Human Resources and IT workers are being urged to prepare businesses and organizations for what some cyber-security experts believe will be a sharp increase in ransomware attacks.  This is when hackers use malware to infect, take over, and encrypt computer systems - locking out the rightful users and threatening to delete critical data unless a ransom is paid.

Previous ransom amounts ranged from US$100 to $500.  More recently, it's been demanded in BitCoins, which are more difficult for law enforcement to trace.

But a recent ransomware attack on Hollywood Presbyterian Medical Center in Los Angeles went way beyond that while causing all sorts of trouble.  The hospital eventually paid the equivalent of AU$23,700.  The hackers took over patient records and shut down medical devices connected to the main system.  Critically ill patients had to be transferred to another hospital until the situation was normalized.  That attack was traced back to Turkish hackers.

"The sheer amount of costs to unlock your files has drastically increased," said Dodi Glenn, vice president of Cyber Security at PC Pitstop, a security software company based in Sioux City, Iowa.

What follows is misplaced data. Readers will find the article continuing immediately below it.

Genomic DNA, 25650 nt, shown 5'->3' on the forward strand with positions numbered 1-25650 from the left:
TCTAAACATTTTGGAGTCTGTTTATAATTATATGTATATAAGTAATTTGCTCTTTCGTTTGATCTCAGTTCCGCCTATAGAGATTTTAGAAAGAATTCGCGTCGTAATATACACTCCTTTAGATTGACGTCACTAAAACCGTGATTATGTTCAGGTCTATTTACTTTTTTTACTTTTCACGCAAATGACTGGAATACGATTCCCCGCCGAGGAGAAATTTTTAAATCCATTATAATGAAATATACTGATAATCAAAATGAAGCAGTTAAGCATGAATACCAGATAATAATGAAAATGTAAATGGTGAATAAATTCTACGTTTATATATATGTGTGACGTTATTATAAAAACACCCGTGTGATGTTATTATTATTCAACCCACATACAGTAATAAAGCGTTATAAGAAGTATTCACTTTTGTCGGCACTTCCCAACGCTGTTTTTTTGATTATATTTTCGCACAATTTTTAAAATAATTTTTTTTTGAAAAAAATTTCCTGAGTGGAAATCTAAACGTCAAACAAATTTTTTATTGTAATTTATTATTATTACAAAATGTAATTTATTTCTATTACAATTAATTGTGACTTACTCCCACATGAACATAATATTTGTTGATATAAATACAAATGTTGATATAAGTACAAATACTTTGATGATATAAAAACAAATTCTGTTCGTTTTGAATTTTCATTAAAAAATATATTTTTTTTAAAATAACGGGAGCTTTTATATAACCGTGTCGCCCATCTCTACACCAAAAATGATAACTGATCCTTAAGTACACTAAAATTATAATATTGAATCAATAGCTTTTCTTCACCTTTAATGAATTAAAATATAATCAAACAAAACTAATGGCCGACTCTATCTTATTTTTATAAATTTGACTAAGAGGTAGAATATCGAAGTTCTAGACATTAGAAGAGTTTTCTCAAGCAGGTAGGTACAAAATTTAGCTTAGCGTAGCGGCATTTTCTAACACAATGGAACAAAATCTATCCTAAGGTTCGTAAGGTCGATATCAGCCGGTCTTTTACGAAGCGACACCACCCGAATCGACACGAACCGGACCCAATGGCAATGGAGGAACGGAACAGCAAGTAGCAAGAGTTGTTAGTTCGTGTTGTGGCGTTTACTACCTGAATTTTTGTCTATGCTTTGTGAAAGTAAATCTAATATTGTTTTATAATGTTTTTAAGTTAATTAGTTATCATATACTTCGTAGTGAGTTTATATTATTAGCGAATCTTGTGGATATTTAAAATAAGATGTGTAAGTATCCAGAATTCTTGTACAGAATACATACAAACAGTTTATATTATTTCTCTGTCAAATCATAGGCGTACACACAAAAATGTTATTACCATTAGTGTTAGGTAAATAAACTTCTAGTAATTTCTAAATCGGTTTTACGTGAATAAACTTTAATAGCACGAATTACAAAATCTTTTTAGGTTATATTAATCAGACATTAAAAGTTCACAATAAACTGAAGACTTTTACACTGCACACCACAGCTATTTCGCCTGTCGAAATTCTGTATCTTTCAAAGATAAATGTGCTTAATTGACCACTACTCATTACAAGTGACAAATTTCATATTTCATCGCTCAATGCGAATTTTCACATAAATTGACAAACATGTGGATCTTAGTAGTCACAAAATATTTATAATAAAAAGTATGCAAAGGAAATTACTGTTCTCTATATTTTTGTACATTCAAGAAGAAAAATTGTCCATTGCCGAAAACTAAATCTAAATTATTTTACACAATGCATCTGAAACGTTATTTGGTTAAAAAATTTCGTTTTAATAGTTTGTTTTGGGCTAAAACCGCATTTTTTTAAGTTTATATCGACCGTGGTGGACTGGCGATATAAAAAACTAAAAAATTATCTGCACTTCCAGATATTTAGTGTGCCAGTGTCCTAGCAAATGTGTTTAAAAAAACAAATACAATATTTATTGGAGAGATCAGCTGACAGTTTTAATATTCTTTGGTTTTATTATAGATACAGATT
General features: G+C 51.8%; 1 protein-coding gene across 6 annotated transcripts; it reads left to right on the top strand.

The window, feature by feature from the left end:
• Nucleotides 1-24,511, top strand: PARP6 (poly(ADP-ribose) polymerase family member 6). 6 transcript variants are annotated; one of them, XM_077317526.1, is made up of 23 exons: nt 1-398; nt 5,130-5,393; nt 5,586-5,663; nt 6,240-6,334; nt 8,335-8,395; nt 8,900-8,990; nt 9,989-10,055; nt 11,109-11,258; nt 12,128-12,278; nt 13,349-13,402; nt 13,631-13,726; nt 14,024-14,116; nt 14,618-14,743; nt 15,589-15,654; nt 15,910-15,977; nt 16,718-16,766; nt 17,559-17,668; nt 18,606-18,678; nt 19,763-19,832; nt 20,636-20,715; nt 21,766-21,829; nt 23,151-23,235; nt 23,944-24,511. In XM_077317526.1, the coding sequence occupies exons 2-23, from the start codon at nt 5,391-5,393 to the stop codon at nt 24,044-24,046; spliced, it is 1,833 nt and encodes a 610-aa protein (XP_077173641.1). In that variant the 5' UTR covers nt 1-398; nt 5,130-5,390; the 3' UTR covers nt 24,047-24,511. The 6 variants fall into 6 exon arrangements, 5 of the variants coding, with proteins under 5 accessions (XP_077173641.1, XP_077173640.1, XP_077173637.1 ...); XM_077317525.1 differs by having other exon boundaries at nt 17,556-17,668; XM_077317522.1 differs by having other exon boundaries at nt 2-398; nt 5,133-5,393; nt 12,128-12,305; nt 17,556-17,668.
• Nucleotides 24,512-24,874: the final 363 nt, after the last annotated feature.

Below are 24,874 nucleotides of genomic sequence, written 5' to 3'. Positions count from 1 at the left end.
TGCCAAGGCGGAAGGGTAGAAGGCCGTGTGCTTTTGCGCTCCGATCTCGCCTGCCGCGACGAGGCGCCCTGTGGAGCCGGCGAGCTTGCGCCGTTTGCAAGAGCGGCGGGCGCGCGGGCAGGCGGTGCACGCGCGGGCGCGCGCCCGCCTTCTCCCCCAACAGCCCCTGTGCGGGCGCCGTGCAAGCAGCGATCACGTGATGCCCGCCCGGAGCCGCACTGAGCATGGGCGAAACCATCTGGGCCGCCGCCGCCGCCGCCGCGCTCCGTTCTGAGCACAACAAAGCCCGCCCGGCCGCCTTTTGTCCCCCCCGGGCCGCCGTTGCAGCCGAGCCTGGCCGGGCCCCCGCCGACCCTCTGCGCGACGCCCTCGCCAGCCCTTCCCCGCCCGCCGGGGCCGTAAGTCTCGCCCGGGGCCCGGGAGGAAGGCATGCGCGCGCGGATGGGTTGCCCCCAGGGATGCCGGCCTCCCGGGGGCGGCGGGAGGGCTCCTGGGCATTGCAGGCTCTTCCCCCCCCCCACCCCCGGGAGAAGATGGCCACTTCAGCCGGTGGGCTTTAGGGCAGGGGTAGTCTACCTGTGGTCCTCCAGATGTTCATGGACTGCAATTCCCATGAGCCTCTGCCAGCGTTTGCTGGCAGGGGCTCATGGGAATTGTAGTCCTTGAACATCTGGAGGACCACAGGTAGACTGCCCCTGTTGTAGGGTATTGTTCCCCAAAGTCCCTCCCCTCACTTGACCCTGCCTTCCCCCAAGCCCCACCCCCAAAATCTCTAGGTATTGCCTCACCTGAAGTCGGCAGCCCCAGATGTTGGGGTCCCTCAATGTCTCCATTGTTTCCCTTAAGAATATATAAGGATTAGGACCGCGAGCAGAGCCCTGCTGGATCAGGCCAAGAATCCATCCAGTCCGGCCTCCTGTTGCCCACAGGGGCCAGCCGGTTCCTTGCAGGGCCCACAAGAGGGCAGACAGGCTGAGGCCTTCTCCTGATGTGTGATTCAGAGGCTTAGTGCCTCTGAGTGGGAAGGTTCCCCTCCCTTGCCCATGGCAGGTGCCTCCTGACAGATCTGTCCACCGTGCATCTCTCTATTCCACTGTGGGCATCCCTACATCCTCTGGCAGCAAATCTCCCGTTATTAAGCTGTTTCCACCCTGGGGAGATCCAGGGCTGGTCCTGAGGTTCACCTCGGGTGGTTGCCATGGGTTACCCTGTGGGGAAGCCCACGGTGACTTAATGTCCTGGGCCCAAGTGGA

Dell SecureWorks investigated two ransomware attacks so far this year, at a transportation company and a technology firm.  In the latter case, the hackers controlled 30 percent of the unnamed firm's systems.  Dell's Phil Burdette said, "It is obviously a group of skilled operators that have some amount of experience conducting intrusions." 

Security firms Attack Research, InGuardians, and G-C Partners each said they had investigated three other similar attacks since December.  That adds up to five, and all are attributed to Chinese hackers - although Beijing won't investigate unless it is presented with convincing proof the attacks originated from within China's borders.

So what can HR and IT departments do?  Back-up and update, as often as possible. 

"Update the browsers, update the operating systems, update the critical security patches, and update anti-virus software," said ID Theft Security CEO Robert Siciliano.  "Make sure you have anti-virus, anti-phishing, anti-spyware and a firewall," he added.

"Encryption is especially important since, without an encryption key, hackers cannot access encrypted data," added attorney Laura Jehl, who specializes in privacy and data security at the global law firm Sheppard, Mullin, Richter & Hampton.  "Have a data breach plan in place that contemplates the possibility of a ransomware attack and addresses business continuity, communications and restoration from backups.  Know who you would call first, and store that contact information somewhere outside your company’s systems," she said.

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